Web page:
Dhingana might face a shutdown—could premium music streaming models work in India?

On-demand music streaming service Dhingana.com is facing a shutdown situation. The speculations of this news have been doing rounds on different media channels on the net, but a source has just confirmed that the rumours could be true.

The site is currently active and is taking new subscriptions as well, it could be assumed that the closure will take place after the official public announcement by the company.

The reason for the shutdown is not clear, however online music magazine Soundbox quotes T-Series President Neeraj Kalyan, saying that T-Series had withdrawn music from Dhingana as it was not seeing much traction on the platform compared with other services. And inadequacy of revenues to run the company could be behind this move.

Just a few days ago Dhingana had announced today its partnership with mobile platform and Internet service provider General Mobile (GMobi) to get its music app preinstalled on all Intex, Zen, Hitech, m-Tech and Maxx devices offered by GMobi.

Survival of paid streaming models in India

Other Indian music streaming services include Saavn and Gaana. Whereas the international music service Spotify is not yet available to users in India. And although it is doing pretty well globally, the same can’t be said about its Indian counterparts.

All the above mentioned companies operate on different revenue models, but in general offer a limited free services and full access to paid users (Except Gaana, which has a free model).

These streaming services offer music in over 70 languages, and for each song they upload for their users, they have to fulfil the legalities with the producers. The total music copyright costs could run over USD 4 Mn per year for a company. In addition to this, the companies invest roughly 1 Mn for their marketing and advertisements.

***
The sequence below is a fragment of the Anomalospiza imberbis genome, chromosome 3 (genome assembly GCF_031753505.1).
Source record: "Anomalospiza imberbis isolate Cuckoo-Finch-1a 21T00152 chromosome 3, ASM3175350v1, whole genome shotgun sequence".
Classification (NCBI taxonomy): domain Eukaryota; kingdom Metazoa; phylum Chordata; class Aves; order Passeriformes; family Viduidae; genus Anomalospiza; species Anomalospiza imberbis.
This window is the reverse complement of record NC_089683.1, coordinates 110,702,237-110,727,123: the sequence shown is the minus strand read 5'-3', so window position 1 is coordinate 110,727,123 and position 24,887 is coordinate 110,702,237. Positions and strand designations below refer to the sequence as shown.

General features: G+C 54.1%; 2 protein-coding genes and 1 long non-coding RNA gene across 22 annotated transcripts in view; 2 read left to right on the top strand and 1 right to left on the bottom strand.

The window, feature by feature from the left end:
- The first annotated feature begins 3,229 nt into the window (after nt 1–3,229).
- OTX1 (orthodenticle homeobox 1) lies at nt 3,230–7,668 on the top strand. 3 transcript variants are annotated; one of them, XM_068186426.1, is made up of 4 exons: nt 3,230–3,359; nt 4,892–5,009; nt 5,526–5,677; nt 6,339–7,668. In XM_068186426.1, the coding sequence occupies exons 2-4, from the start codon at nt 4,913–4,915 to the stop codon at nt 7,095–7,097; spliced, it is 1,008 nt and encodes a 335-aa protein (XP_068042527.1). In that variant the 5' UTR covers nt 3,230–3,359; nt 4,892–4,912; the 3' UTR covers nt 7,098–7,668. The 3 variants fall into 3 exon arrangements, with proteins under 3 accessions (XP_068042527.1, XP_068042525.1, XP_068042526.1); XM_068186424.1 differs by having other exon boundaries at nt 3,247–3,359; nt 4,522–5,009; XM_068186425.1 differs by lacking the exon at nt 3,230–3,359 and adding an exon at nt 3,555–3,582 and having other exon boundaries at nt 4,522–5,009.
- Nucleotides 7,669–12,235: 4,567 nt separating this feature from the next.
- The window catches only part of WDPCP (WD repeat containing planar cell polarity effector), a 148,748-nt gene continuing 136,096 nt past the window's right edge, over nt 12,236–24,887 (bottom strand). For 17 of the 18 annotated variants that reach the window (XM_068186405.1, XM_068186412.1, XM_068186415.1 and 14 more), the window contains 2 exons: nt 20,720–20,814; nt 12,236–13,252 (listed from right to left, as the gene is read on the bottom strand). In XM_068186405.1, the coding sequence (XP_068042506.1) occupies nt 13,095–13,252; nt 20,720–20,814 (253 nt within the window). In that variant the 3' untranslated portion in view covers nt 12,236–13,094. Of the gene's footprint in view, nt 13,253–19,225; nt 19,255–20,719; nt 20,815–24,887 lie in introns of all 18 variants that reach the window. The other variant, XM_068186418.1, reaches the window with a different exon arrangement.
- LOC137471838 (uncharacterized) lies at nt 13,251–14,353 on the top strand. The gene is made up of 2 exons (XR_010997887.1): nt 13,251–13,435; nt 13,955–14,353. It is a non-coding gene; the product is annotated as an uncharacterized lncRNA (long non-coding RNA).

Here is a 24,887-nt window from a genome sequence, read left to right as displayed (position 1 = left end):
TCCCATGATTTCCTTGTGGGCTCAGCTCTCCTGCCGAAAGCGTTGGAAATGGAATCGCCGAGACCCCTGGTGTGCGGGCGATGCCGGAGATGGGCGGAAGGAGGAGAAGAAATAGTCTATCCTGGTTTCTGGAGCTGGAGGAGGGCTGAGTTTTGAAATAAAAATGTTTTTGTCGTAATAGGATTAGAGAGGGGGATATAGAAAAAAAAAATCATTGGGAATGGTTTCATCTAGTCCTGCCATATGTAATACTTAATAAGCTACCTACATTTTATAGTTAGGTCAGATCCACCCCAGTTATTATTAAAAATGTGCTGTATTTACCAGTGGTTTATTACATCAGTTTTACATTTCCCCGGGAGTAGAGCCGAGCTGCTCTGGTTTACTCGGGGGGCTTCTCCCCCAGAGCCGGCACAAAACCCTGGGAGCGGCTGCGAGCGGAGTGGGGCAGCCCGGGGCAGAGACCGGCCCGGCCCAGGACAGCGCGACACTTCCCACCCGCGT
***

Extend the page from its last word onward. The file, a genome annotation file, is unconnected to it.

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Unless a company is well-funded, it is difficult to overcome the cash-deficit situation high expenditure and low revenue creates. Gaana is backed by Times Internet, and takes funding from the same. Even though having an optional paid subscription is one option to increase the income, a majority of the population might not be willing to take one.

Government’s anti-piracy act shut down a number of free music streaming and download sites, but at the same time the users moved to different available free options like Youtube and songs.pk. This could be one of the reasons for Dhingana’s speculated shut down.

Contrary to this, at the same time, when it comes to television channels, users do pay even upto INR 50 (USD 0.99) per channel, even though YouTube offers free streaming of almost all the show. However in the long term it could be observed that the users would prefer on demand streaming of entertainment content. Hence eventually such music streaming models could become profitable.

A serious consumer demand study is however necessary if these companies have long term growth plans, as an average Indian consumer is different from an average American consumer, hence they can’t follow the same model as their international counterparts

To contact the author, write to sugandh.dhawan@wirefootindia.com

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